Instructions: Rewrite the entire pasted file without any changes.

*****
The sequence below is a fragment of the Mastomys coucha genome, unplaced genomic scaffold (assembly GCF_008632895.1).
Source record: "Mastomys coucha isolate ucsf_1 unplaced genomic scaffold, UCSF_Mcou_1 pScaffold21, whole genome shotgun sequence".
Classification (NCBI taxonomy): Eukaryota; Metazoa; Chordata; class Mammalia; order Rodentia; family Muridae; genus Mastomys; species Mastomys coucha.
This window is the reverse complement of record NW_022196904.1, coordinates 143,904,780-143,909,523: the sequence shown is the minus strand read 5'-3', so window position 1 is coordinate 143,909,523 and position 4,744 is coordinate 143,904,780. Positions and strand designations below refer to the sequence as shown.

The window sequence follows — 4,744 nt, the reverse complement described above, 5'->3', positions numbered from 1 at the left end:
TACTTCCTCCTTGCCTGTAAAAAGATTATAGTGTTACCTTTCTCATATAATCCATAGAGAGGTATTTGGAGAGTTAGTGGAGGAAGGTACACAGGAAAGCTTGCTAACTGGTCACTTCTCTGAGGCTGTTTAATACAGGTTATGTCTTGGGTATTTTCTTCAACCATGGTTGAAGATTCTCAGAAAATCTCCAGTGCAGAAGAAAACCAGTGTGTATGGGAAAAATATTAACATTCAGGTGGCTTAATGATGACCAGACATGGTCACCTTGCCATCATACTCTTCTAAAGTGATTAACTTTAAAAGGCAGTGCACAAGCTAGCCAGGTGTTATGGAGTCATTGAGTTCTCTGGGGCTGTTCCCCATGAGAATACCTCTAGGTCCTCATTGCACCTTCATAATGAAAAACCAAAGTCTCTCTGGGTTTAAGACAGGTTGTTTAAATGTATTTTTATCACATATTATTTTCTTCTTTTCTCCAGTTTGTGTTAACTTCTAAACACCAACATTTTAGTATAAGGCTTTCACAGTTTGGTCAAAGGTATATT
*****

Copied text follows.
The sequence below is a fragment of the Mastomys coucha genome, unplaced genomic scaffold (assembly GCF_008632895.1).
Source record: "Mastomys coucha isolate ucsf_1 unplaced genomic scaffold, UCSF_Mcou_1 pScaffold21, whole genome shotgun sequence".
Classification (NCBI taxonomy): Eukaryota; Metazoa; Chordata; class Mammalia; order Rodentia; family Muridae; genus Mastomys; species Mastomys coucha.
This window is the reverse complement of record NW_022196904.1, coordinates 143,904,780-143,909,523: the sequence shown is the minus strand read 5'-3', so window position 1 is coordinate 143,909,523 and position 4,744 is coordinate 143,904,780. Positions and strand designations below refer to the sequence as shown.

The window sequence follows — 4,744 nt, the reverse complement described above, 5'->3', positions numbered from 1 at the left end:
TACTTCCTCCTTGCCTGTAAAAAGATTATAGTGTTACCTTTCTCATATAATCCATAGAGAGGTATTTGGAGAGTTAGTGGAGGAAGGTACACAGGAAAGCTTGCTAACTGGTCACTTCTCTGAGGCTGTTTAATACAGGTTATGTCTTGGGTATTTTCTTCAACCATGGTTGAAGATTCTCAGAAAATCTCCAGTGCAGAAGAAAACCAGTGTGTATGGGAAAAATATTAACATTCAGGTGGCTTAATGATGACCAGACATGGTCACCTTGCCATCATACTCTTCTAAAGTGATTAACTTTAAAAGGCAGTGCACAAGCTAGCCAGGTGTTATGGAGTCATTGAGTTCTCTGGGGCTGTTCCCCATGAGAATACCTCTAGGTCCTCATTGCACCTTCATAATGAAAAACCAAAGTCTCTCTGGGTTTAAGACAGGTTGTTTAAATGTATTTTTATCACATATTATTTTCTTCTTTTCTCCAGTTTGTGTTAACTTCTAAACACCAACATTTTAGTATAAGGCTTTCACAGTTTGGTCAAAGGTATATT